I am guilty! In my last blog post, like a majority of my fellow nationals and rest of the world covered in deep sorrow over the events of Tuesday in Lahore, the attacks on our guests the Sri Lankan team I completely forgot to honour the seven lives sacrificed on the altar of terrorism.
I don’t know their names, or their backgrounds, but I do know that they were sacrificial goats presented by Punjab government to the inhuman butchers, the terrorists. I don’t know for sure but I really doubt that the police guards were adequately trained to deal with a terrorist attack like the police and paramilitaries used to be in Ireland. I don’t know for sure but am positive that none of them was wearing a bullet proof vest that a bobby on local beat in peaceful communities is always wearing in the UK. I don’t know but I am confident that they did not have the fire power to match and respond to the professionally trained and equipped terrorists. If I am wrong on any of these accounts then what logical explanation is there that they got slaughtered by two terrorists in an open space like Liberty Square in Lahore.
I do know for sure that among these policeman was a father and a son and a husband who did not return home Tuesday night. His name will be identified in media in passing as “the deceased” and then quickly forgotten. His family will probably be handed over a meagre 1000 pounds (for a photo opportunity for the Governer) and then left to rot in poverty.
Since the beginning of the illegal war carried out by Tony Blair in Iraq 179 British soldiers have given their life in the name of Queen and Country. Every single one of them is remembered and honoured. When remembering them no one is bothered about the legality of war – important is the life that was lost.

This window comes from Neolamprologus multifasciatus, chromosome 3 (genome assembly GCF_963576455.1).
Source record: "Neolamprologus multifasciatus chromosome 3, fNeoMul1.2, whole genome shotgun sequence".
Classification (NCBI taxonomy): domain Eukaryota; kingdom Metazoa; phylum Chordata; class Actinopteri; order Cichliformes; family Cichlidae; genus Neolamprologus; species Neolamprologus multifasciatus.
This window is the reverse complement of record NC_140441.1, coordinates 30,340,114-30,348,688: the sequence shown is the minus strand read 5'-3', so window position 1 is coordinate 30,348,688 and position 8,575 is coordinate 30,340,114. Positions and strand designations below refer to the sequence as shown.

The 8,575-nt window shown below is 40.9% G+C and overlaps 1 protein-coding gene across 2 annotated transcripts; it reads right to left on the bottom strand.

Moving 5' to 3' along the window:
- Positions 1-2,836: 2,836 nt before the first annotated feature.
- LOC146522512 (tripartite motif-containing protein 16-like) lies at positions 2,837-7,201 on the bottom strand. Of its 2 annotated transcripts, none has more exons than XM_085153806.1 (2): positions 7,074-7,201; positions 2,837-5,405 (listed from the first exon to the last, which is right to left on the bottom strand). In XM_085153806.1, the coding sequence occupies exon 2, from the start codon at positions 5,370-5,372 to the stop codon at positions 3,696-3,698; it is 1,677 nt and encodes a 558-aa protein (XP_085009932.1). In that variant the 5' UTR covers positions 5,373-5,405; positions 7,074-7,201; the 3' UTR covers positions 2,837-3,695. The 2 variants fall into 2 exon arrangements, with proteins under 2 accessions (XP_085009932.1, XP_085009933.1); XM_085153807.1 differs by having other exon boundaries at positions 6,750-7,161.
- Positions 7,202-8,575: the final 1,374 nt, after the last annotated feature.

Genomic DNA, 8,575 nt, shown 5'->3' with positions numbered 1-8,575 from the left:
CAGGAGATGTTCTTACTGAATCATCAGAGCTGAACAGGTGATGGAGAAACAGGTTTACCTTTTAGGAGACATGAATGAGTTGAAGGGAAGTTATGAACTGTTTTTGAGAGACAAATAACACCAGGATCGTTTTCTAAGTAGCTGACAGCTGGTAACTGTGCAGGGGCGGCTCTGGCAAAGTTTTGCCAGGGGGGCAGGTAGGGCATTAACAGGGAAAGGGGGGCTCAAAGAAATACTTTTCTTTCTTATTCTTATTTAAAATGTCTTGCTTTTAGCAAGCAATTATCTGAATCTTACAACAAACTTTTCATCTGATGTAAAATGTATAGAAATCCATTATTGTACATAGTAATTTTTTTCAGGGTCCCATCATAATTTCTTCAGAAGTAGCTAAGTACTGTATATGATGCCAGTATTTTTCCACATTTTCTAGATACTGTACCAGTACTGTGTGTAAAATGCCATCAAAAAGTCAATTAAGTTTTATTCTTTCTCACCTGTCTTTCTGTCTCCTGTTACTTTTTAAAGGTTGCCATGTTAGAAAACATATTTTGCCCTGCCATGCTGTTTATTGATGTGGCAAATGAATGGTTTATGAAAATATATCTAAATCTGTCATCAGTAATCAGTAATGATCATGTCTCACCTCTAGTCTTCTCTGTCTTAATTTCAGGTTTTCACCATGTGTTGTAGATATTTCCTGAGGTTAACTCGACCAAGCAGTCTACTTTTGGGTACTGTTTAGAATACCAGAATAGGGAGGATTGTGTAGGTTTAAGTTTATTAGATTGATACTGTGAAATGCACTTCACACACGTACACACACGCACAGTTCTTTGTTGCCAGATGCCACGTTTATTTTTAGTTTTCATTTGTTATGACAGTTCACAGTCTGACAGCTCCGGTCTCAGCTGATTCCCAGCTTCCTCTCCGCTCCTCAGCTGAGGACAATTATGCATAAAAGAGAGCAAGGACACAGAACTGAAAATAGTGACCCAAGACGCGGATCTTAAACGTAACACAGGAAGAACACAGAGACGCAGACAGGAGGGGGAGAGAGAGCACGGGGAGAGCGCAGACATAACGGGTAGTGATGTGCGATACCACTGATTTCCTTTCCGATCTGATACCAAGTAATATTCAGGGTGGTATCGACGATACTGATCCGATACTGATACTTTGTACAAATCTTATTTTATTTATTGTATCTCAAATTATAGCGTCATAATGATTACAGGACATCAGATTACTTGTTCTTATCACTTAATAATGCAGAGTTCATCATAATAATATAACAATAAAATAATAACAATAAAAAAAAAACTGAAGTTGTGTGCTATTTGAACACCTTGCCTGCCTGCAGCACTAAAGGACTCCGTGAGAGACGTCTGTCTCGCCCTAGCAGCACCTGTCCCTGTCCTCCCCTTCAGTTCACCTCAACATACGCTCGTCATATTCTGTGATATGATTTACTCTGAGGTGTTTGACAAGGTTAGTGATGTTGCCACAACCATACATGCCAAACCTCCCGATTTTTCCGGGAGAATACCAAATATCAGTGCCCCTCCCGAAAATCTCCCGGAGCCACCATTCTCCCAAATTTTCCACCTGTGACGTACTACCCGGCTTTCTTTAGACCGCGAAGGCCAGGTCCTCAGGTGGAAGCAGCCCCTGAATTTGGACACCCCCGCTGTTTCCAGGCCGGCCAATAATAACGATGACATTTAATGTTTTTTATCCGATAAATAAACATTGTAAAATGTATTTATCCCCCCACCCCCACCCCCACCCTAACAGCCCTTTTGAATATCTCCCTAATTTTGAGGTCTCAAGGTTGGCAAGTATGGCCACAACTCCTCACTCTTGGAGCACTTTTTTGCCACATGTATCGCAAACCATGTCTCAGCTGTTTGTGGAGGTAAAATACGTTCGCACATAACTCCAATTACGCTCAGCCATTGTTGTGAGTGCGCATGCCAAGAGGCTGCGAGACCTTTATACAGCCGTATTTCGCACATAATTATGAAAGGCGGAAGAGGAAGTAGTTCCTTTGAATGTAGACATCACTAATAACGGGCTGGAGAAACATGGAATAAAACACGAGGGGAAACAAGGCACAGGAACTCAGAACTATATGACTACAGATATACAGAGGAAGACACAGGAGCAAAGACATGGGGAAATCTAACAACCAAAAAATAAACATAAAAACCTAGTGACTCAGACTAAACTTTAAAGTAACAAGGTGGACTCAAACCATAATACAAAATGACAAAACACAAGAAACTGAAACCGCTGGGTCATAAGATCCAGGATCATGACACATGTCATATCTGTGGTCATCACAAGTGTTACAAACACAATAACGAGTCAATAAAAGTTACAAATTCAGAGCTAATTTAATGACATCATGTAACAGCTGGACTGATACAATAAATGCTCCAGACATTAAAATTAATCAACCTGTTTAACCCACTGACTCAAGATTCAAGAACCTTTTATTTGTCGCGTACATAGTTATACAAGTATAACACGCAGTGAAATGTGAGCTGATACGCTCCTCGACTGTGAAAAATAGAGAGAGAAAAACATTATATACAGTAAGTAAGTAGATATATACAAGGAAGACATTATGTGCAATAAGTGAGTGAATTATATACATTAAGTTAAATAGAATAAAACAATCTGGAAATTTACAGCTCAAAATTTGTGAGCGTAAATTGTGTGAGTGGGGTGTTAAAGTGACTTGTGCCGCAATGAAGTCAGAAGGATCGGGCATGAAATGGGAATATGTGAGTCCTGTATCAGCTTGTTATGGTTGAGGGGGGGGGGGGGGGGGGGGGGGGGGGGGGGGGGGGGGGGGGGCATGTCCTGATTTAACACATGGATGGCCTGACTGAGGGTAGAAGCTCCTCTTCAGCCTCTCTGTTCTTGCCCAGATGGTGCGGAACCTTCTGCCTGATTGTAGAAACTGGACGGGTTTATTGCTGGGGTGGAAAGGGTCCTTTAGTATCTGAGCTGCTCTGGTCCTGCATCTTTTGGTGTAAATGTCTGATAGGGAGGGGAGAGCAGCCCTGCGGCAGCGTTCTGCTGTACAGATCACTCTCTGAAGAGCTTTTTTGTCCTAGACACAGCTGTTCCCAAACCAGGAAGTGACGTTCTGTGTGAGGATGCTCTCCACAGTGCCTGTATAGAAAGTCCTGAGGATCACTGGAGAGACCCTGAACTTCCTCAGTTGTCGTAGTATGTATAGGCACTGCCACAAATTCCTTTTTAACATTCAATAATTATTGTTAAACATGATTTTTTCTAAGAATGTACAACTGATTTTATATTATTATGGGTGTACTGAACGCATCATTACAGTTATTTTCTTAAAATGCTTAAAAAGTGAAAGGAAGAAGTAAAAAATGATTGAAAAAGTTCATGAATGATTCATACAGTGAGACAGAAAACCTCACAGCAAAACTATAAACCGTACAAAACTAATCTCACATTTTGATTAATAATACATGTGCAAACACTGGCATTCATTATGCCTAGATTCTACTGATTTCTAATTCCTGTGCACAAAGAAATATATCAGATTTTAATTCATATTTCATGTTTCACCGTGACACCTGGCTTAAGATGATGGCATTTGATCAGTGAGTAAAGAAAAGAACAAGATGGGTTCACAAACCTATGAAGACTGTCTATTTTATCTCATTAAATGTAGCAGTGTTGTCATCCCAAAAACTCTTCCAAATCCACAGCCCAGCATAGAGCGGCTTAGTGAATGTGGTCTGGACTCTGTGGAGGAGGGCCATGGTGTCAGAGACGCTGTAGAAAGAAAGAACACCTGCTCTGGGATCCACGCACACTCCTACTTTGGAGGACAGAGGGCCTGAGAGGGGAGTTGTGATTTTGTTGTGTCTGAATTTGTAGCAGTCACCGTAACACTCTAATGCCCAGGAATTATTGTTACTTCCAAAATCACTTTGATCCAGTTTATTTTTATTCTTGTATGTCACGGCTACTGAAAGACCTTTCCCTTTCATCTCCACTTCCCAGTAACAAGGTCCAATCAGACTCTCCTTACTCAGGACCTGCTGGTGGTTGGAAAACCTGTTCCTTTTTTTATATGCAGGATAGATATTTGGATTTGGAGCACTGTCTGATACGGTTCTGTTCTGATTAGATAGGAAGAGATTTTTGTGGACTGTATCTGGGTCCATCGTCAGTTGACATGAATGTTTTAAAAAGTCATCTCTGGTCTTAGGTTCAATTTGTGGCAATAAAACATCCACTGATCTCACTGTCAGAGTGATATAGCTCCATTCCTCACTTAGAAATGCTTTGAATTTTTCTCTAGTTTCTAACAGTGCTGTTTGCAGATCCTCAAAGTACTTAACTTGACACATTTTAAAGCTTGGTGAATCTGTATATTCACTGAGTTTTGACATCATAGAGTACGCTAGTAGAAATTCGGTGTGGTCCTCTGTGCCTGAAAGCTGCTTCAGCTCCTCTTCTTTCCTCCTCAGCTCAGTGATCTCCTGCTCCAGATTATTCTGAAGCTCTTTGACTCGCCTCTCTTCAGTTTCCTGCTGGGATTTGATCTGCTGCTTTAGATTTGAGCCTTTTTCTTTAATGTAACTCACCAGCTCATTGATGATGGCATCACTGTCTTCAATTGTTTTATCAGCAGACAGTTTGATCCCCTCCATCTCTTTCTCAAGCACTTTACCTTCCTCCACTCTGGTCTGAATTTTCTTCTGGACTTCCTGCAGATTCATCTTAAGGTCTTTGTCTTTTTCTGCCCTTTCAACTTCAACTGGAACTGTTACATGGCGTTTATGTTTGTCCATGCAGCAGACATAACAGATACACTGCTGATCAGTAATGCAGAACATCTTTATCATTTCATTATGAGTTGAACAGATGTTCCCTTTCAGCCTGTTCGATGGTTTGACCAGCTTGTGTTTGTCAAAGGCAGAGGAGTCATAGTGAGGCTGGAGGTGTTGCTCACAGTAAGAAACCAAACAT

As the front line state in the war on terrorism we have lost more Pakistani soldiers, para militaries, and policemen then United States has in Iraq and Afghanistan put together. Do we announce the exact number? Do we even make a passing attempt to remember and honour?
As a nation we are reaching a state of mind where an individual life has lost its value, its sanctity. We do not pay attention until the number of dead is not above a certain threshold. And this threshold is increasing as the time goes by.
And where is accountability. In a civilised nation a soldier gives his life in combat – his family takes the ministry of defence to court because it failed to provide mission critical equipment to army in Afghanistan. In a highly charged security environment of Pakistan, government of Punjab assigns an ordinary police contingent to guard a VIP visiting cricket team. Accountability for murder of this police team rests with those who assigned them to this responsibility. But no one will be brought to court while the Judiciary is embroiled in its own identity crisis.
We can’t solve all these problems today, but for the moment we can remember and honour those who gave their lives on Tuesday. God grant them their just place in afterlife.